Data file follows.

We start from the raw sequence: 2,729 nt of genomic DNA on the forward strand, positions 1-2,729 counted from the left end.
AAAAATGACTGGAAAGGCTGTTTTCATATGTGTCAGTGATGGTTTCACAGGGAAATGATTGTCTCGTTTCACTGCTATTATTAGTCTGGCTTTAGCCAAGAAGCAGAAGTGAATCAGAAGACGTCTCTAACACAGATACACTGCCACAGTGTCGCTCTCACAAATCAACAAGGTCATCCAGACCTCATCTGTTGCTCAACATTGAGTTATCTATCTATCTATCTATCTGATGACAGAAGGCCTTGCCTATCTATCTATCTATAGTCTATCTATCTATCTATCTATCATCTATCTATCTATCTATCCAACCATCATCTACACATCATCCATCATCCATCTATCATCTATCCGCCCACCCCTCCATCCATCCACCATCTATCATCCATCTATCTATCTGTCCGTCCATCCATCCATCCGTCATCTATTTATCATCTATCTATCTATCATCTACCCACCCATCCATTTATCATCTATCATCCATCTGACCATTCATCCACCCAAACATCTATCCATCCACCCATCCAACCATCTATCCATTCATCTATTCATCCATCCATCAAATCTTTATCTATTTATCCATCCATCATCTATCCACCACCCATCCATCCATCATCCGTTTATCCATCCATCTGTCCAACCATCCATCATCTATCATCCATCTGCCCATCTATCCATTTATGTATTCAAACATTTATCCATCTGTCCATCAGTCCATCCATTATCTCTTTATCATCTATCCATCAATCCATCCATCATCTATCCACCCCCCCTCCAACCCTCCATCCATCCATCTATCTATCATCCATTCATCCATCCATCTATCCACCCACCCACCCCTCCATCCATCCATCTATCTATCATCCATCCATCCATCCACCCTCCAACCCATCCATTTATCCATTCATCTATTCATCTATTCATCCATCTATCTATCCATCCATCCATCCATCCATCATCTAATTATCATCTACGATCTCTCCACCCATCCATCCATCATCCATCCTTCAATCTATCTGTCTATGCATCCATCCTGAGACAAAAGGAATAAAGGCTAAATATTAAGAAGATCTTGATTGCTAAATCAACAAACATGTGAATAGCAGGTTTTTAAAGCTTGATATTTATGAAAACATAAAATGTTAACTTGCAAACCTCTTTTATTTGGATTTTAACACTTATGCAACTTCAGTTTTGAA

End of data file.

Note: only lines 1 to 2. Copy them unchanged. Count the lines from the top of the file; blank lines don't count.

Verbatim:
We start from the raw sequence: 2,729 nt of genomic DNA on the forward strand, positions 1-2,729 counted from the left end.
AAAAATGACTGGAAAGGCTGTTTTCATATGTGTCAGTGATGGTTTCACAGGGAAATGATTGTCTCGTTTCACTGCTATTATTAGTCTGGCTTTAGCCAAGAAGCAGAAGTGAATCAGAAGACGTCTCTAACACAGATACACTGCCACAGTGTCGCTCTCACAAATCAACAAGGTCATCCAGACCTCATCTGTTGCTCAACATTGAGTTATCTATCTATCTATCTATCTGATGACAGAAGGCCTTGCCTATCTATCTATCTATAGTCTATCTATCTATCTATCTATCATCTATCTATCTATCTATCCAACCATCATCTACACATCATCCATCATCCATCTATCATCTATCCGCCCACCCCTCCATCCATCCACCATCTATCATCCATCTATCTATCTGTCCGTCCATCCATCCATCCGTCATCTATTTATCATCTATCTATCTATCATCTACCCACCCATCCATTTATCATCTATCATCCATCTGACCATTCATCCACCCAAACATCTATCCATCCACCCATCCAACCATCTATCCATTCATCTATTCATCCATCCATCAAATCTTTATCTATTTATCCATCCATCATCTATCCACCACCCATCCATCCATCATCCGTTTATCCATCCATCTGTCCAACCATCCATCATCTATCATCCATCTGCCCATCTATCCATTTATGTATTCAAACATTTATCCATCTGTCCATCAGTCCATCCATTATCTCTTTATCATCTATCCATCAATCCATCCATCATCTATCCACCCCCCCTCCAACCCTCCATCCATCCATCTATCTATCATCCATTCATCCATCCATCTATCCACCCACCCACCCCTCCATCCATCCATCTATCTATCATCCATCCATCCATCCACCCTCCAACCCATCCATTTATCCATTCATCTATTCATCTATTCATCCATCTATCTATCCATCCATCCATCCATCCATCATCTAATTATCATCTACGATCTCTCCACCCATCCATCCATCATCCATCCTTCAATCTATCTGTCTATGCATCCATCCTGAGACAAAAGGAATAAAGGCTAAATATTAAGAAGATCTTGATTGCTAAATCAACAAACATGTGAATAGCAGGTTTTTAAAGCTTGATATTTATGAAAACATAAAATGTTAACTTGCAAACCTCTTTTATTTGGATTTTAACACTTATGCAACTTCAGTTTTGAA